How important is the public reaction to your art?

I think I might be the only person who genuinely enjoyed Lulu, last year’s Metallica/Lou Reed joint album. Lots of people were upset with how the album was basically a latter-day Lou Reed album with Metallica fucking around in the background, but once you get past your preconceived notions of what the album should sound like, it’s actually pretty great. You know who didn’t get past it, though? The internet. In an interview with Clash, Lars Ulrich of Metallica said:

“Obviously, it’s fantastic in 2012 that the Internet gives everybody access to voicing their opinions, and I think it’s an incredible medium to communicate and to bring the world closer,” he said.

“But obviously, as an artist, or somebody who is creating something, you’ve gotta be careful how deep you dive into what everybody’s talking about, because it could really screw with your mind. I’ve always been in a place where I’m pretty thick-skinned, so it doesn’t bug me that much.”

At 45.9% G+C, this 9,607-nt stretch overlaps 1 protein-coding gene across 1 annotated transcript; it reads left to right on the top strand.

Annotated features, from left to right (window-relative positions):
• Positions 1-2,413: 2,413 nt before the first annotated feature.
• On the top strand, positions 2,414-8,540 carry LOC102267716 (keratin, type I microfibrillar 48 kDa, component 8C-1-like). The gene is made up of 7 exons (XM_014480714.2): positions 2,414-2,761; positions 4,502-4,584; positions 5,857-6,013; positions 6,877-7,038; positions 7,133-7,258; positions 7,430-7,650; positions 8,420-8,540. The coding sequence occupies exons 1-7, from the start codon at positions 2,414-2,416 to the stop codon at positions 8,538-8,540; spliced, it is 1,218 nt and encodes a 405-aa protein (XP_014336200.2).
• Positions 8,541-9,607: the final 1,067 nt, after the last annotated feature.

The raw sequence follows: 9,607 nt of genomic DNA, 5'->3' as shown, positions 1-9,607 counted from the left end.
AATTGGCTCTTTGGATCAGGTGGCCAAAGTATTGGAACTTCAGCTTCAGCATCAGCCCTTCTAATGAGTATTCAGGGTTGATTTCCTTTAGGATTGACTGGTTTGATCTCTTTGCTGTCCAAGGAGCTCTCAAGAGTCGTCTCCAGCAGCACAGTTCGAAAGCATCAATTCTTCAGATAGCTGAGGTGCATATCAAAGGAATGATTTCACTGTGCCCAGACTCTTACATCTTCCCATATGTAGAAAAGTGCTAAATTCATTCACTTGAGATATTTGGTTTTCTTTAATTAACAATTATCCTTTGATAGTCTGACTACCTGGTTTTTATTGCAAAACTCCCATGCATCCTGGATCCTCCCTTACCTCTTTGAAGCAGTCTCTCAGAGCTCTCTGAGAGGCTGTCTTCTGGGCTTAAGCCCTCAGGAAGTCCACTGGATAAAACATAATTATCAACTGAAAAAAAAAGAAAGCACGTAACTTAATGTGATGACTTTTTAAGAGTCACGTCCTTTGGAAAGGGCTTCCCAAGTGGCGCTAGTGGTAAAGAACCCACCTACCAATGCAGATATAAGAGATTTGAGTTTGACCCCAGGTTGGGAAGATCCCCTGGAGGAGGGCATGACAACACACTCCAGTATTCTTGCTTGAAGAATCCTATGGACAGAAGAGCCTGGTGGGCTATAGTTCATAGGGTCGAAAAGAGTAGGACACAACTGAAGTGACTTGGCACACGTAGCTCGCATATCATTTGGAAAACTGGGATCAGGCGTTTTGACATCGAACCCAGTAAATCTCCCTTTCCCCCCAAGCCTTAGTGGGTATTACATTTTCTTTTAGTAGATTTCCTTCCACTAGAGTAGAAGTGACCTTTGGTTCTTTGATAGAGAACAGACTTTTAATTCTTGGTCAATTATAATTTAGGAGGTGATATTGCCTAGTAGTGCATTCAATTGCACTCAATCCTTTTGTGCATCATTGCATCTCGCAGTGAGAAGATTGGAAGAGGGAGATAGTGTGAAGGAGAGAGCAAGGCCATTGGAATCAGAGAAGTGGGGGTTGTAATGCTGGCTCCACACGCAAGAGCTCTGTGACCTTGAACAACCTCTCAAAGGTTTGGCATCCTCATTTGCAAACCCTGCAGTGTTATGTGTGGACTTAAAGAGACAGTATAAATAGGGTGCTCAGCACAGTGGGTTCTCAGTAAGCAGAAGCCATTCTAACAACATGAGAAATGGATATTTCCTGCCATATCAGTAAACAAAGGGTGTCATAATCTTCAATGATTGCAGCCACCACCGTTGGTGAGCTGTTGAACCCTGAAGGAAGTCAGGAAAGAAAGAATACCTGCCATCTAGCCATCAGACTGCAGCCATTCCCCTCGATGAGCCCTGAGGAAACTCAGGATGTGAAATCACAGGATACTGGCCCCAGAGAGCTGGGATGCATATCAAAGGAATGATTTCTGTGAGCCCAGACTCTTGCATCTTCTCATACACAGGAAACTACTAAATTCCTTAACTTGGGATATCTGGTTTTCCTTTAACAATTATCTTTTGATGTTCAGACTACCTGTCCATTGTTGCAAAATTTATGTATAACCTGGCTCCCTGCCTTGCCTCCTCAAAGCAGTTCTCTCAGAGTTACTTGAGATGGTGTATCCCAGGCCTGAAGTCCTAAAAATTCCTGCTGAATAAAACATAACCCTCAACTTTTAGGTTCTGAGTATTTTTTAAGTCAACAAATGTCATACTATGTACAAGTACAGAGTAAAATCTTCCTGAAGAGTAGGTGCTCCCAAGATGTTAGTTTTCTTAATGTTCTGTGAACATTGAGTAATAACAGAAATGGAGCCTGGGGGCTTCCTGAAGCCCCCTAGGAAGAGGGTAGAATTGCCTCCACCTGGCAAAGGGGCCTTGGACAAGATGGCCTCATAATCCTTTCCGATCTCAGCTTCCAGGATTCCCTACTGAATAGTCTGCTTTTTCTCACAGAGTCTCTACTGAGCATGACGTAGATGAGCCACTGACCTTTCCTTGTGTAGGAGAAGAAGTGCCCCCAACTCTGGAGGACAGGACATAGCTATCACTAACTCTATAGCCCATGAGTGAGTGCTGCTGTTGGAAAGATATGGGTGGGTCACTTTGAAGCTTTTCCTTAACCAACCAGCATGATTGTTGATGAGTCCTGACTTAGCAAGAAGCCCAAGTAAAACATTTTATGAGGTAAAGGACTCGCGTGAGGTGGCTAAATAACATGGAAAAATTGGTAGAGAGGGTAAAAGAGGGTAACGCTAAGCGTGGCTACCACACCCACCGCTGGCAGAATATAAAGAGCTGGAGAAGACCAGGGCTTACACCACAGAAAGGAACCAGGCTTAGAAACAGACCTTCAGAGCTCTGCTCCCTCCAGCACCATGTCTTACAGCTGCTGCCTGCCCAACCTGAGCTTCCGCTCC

This brings up the question of who do you make art for? With Lulu, it’s pretty clear that these guys just made this album because they thought it would be cool to work together, without any commercial expectations. When you make something with someone else in mind, you fundamentally alter your creative process.

It’s interesting to think about this within the context of games because more and more often, art games are being created with the purpose of pleasing the people who made them. But if you do that, then as the wise poets of 3LW once said, haters gonna hate. So do you take their criticism in kind, or do you get mad about it?

[via Clash]

-Drew Millard